Dream Yoga: What, why, and how?
by Kevin Sahaj
One-third of our lives is spent sleeping and dreaming. Therefore, if we live to be 90, 30 years of our lives are spent in bed sleeping and dreaming! But is our sleep restful? Do we remember our dreams and honour the guidance they give for our waking lives? For most of us, our dreams are not remembered and our sleep is restless or heavy. Good sleep is the key to health and our dream life is rich with meaning, so it would be good to honour our sleep and not just take it for granted.
In traditional cultures throughout the world, dreams were given great importance. People were given guidance in their dreams from dimensions of themselves normally inaccessible in the waking state. They were able to use their dreams to heal themselves and the community or access wisdom to guide their lives in the best direction.
In some cultures, the dream world was considered to be the “real” world, and the waking state was more like a dream.
In the Tibetan yoga tradition which I have been studying, teaching, and practising for many years, there is a practice called dream yoga. There are many forms of this dream yoga practice from different traditions, but they all have the same purpose in mind; to open us to the deeper aspects of our mind, to receive guidance, and to awaken to the dreamlike nature of reality. Traditionally these practices were not given to the general public but were given to yogis as part of the culmination of years of foundational spiritual practices usually done in solitary retreat. But now we are in a different time, and some great masters have been generous enough to share the dream yoga practice with us so that everyone can practice and receive its benefits.
Lately, there has been much interest in what is called “lucid dreaming”. This is a term referring to being aware that you are dreaming while you are dreaming. Maybe some of you have had this experience; it is amazing and profound. This is also the effect the dream yoga practice has, which can be cultivated like a skill.
I would like to share with you a simplified version of the dream yoga practice so that you can get started on this incredible journey. This practice has two aspects: the first is the practice of the day, and the second is the practice of the night. If you do it with dedication it will work to open the world of your dreams and open your mind to the dreamlike nature of reality.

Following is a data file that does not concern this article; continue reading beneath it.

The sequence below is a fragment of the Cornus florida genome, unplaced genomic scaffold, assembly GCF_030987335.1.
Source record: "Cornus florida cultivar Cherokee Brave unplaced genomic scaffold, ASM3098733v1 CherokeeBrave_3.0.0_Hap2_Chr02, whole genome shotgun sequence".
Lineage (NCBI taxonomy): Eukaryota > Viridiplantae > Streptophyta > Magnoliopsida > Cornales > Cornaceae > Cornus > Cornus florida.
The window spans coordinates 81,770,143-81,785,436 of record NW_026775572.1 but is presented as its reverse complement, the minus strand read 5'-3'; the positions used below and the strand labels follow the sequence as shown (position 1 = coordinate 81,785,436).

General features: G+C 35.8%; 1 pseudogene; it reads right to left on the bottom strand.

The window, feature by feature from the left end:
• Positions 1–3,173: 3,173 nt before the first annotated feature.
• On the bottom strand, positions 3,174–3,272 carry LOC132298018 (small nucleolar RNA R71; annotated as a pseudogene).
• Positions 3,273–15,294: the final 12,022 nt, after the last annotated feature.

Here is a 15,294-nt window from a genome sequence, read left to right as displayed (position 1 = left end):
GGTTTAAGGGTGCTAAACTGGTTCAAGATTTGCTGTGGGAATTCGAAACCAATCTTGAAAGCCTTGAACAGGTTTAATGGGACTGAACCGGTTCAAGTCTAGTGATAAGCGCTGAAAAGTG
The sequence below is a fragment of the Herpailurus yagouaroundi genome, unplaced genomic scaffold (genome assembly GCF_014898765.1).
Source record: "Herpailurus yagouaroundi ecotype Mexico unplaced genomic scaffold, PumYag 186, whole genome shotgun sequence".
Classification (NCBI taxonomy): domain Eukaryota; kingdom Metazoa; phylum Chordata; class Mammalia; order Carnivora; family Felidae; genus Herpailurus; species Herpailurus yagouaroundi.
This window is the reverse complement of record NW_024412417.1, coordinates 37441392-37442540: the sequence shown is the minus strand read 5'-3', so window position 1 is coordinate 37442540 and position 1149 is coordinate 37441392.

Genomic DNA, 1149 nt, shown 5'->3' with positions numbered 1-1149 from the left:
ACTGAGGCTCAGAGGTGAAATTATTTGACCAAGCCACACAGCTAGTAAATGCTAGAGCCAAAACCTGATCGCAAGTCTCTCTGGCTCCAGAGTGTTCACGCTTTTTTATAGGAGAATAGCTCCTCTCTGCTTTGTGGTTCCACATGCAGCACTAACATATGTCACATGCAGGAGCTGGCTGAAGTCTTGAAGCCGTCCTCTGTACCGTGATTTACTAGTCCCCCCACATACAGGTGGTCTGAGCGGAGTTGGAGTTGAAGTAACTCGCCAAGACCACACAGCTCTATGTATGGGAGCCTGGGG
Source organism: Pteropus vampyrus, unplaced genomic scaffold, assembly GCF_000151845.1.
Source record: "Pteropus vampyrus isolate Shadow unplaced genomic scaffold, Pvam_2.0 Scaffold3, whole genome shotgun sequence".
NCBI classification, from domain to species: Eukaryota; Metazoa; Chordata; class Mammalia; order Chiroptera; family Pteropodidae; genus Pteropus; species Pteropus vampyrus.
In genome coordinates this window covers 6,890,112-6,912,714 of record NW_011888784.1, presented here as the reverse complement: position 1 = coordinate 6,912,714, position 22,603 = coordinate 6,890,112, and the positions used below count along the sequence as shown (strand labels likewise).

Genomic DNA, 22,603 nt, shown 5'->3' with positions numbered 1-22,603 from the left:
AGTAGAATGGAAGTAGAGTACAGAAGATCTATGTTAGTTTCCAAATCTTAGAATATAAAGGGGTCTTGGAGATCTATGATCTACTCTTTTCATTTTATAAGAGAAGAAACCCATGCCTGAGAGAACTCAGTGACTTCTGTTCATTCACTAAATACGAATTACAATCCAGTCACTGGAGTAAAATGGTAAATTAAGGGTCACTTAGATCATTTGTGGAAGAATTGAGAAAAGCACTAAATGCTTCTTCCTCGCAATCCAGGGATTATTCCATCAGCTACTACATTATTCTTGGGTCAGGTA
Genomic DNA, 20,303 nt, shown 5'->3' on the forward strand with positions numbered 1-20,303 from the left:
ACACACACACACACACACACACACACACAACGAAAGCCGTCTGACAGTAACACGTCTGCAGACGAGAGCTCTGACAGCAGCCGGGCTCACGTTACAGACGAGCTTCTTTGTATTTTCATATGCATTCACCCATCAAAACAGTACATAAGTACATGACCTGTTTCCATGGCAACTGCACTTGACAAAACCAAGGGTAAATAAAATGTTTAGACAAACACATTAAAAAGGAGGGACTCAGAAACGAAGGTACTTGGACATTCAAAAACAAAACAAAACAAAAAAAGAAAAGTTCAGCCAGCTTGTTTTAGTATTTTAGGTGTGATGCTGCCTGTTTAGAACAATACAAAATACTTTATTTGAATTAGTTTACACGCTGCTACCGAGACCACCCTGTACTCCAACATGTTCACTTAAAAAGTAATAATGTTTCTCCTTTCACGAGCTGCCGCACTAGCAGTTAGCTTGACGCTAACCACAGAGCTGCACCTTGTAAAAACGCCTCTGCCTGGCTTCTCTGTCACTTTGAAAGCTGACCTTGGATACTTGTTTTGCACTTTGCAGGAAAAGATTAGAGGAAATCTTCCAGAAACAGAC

The practice of the day:
Throughout the day, whenever you remember, stop and ask yourself “am I dreaming or am I awake?” Then look around you and really check if this is a dream, remind yourself often throughout the day. One night you will ask yourself this question in a dream and you will realize you are dreaming! Then you are in a “Lucid dream”, where you are aware you are dreaming but are awake within the dream - from here the possibilities are endless. You can fly, visit people who have died, or travel to distant land and dimensions. The purpose of this, according to Tibetan dream yoga, is that you can see that we create our reality with our mind, and we can also change our habitual patterns of the mind into something more positive and beneficial. Also by asking this question you are able to not get so “hooked” by painful situations, because you see they are not so solid and are like a dream.
The practice of the night:
Before going to sleep, lie down on the bed on your right side and visualize a beautiful soft red/pink lotus flower in the centre of your throat. In the centre of the lotus is a soft flame like a candle flame without any wind moving the flame. Softly keep this visualization as you repeat the following affirmation: ”I will remember my dreams and I will be aware that I am dreaming”, repeat this affirmation a few times, and then let yourself fall asleep with the gentle lotus visualization. Don’t concentrate too hard on the lotus, just let it be there softly. When you wake up in the night repeat the above visualization and affirmation. In the morning write down your dreams.
If you really want to progress, you need to get a dream journal and start writing down your dreams, this will increase your lucidity and start giving you a tangible way to work with the dreams. You might be surprised at your dream life and you definitely will have a lucid dream at some point if you keep up the practice.
I am teaching and guiding a more elaborate version of the dream yoga in the Mind retreat coming up in January, so if you want to join us we can go much deeper with this profound practice.
“May all beings awaken from the dream of separation, and awaken to the light of their true beautiful spacious mind”
Kevin Sahaj is a dedicated yoga practitioner who has been studying and practicing yoga for 30 years. His approach to teaching is eclectic and draws from many different methods and teachings to help students align their lives towards awakening.